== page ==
MY COUNTRY OR MY SPOUSE
By Andrew Jason
My name is (not) Andrew Jason, and my partner’s name is (not) Antonio. Such is the state of America, even in 2007, that if I used my own name, Antonio could lose his job and be deported.
We are registered domestic partners in New York. I was born here, but Antonio is from South America. He’s an accomplished software developer recruited to come here years ago by an American consulting company.
If we were straight, we would have married and, as my spouse, Antonio would have been more or less routinely granted permanent residency. Because we are gay, it’s not so simple. Even if we were married in Massachusetts, where same-sex marriage is legal, the U.S. government would not allow me to sponsor Antonio’s immigration.
Antonio’s application for an employment-based green card has been mired in our country’s notorious immigration bureaucracy ever since he got here. He’s just gotten the last available extension of his work visa. If there’s no green card by September, he’ll have to leave. I’ll have to abandon my home, friends, and relatives at the age of 63, or abandon the love of my life. Of course, I’ll go with him.
I’ve had two previous relationships. First, I was married for 17 years to a wonderful woman, and we have a delightful 29-year-old daughter. Our marriage ended when I could no longer repress my gay identity. It was a tough time for us, but we got through it and remain very close. After the divorce, I came out, and five years later met a great guy. He and I were together for 12 years, but we grew apart.
And then I found Antonio. For me, our relationship has been a dream come true.
Unlike me, Antonio realized he was gay when he was in high school. He attended a technical college and began working as a software developer. He quickly became proficient and his earnings grew, but he was painfully aware that his career could only really blossom in a First World country like the U.S. So he studied English, to be ready if an opportunity ever presented itself.
Opportunity knocked in 2001 when a small, well-regarded American consulting company made him an offer. He quickly received a work visa and moved to New York. He wasn’t sure how well the company would accept his being gay, so he kept that part of his life private. He’s now glad he did, because it’s become clear that there’s considerable homophobia within his company. If they discover he’s gay, it’s quite possible he will lose his job, and with it, his last chance for a green card.
Antonio was ending a difficult relationship, and I had been alone for two years, when we met online and started chatting. After several months, we met in person. We dated for about a year, and sparks flew. We realized we were in love, and began living together in a committed relationship. Last year, unable to marry, we registered our domestic partnership. We’ve been building a happy, comfortable and permanent life together. Because I retired not too long ago (also from software development), I do all the cooking and most of the laundry and housecleaning. On the other hand, at 41, Antonio is still pursuing his career. We read a lot, go to the movies often, and try to take as much advantage as possible of living in New York. We occasionally visit my sister in L.A., and friends in Palm Springs and Florida. My daughter and her boyfriend live in Boston, and visit us every so often. We’d like to travel more than we do, but Antonio’s work schedule is demanding and somewhat unpredictable.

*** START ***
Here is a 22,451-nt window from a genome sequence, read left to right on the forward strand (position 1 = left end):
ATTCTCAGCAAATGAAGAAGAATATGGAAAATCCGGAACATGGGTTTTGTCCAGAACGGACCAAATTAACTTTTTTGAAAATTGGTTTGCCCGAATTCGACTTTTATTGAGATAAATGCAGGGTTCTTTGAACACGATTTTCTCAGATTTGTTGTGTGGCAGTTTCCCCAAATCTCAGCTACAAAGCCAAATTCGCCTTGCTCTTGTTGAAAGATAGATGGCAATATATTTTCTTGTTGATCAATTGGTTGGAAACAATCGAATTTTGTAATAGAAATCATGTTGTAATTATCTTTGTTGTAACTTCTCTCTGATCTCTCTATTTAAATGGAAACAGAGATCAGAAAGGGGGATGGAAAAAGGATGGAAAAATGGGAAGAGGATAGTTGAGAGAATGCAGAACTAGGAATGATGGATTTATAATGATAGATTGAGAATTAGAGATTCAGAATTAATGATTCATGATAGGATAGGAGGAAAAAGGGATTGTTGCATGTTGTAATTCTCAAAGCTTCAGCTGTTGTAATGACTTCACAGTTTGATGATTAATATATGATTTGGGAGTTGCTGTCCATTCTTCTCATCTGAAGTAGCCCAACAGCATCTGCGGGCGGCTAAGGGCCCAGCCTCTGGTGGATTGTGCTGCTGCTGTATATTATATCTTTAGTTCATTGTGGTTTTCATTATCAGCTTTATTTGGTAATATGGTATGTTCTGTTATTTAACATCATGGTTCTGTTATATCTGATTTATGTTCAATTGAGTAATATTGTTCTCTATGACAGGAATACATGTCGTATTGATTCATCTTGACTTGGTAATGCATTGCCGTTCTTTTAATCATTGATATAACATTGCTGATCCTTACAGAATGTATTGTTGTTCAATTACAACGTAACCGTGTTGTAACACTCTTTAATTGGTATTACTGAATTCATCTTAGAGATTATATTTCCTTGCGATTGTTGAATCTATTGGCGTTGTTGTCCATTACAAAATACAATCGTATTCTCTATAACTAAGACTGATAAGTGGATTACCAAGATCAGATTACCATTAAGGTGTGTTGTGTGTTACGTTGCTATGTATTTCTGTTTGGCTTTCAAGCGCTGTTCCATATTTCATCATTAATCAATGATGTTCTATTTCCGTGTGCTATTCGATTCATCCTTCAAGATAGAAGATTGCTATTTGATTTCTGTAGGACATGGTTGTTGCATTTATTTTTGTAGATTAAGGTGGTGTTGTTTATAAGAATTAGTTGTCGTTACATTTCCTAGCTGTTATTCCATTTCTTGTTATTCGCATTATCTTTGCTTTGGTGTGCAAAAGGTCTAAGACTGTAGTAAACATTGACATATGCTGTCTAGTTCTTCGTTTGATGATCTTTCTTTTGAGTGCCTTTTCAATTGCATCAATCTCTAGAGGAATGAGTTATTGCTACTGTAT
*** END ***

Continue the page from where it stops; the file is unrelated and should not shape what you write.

And now we face deportation.
I know some will say we should just leave – and good riddance to us. But we’re good members of the community. Antonio is a highly skilled professional. I believe I am as worthy a retiree as any other. I looked back over our recent taxes and proudly found that we have paid about $400,000 in the last five years. And even if we hadn’t – how would Thomas Jefferson have felt about allowing us life and liberty, but not the pursuit of our quiet, loving happiness?
There are thousands of couples in our situation – or worse. For many, it would be much more difficult for the American partner to just pick up and leave the country. I’m ashamed and angry that my country lags behind at least 17 others on this issue. Australia, Belgium, Brazil, Canada, Denmark, Finland, France, Germany, Iceland, Israel, the Netherlands, New Zealand, Norway, South Africa, Spain, Sweden and the United Kingdom all recognize same-sex couples for immigration purposes.
There is a possible remedy. The “Uniting American Families Act“ would enable American citizens in same-sex relationships to sponsor their foreign-born partners for immigration. It failed to pass in the last Congress, but we’re hoping for a better result now that the gavel has changed hands.
If you believe all Americans deserve equal rights and a chance for happiness, I hope you’ll approve when your elected representatives support this bill.
And I hope they’ll hurry. Antonio and I are running out of time.
☞ The bill currently has about 115 sponsors in the House. Under its provisions, same-sex couples would be subject to the same evaluations that straight couples go through to verify authenticity of a relationship.
Which would you choose: love or country?
Quote of the Day
In 1800, 75% of [an American's] working man's expenditures went for food alone. By 1850, that had dropped to 50%. Today it is a little more than 11%.~The Wall Street Journal, September 20, 1996
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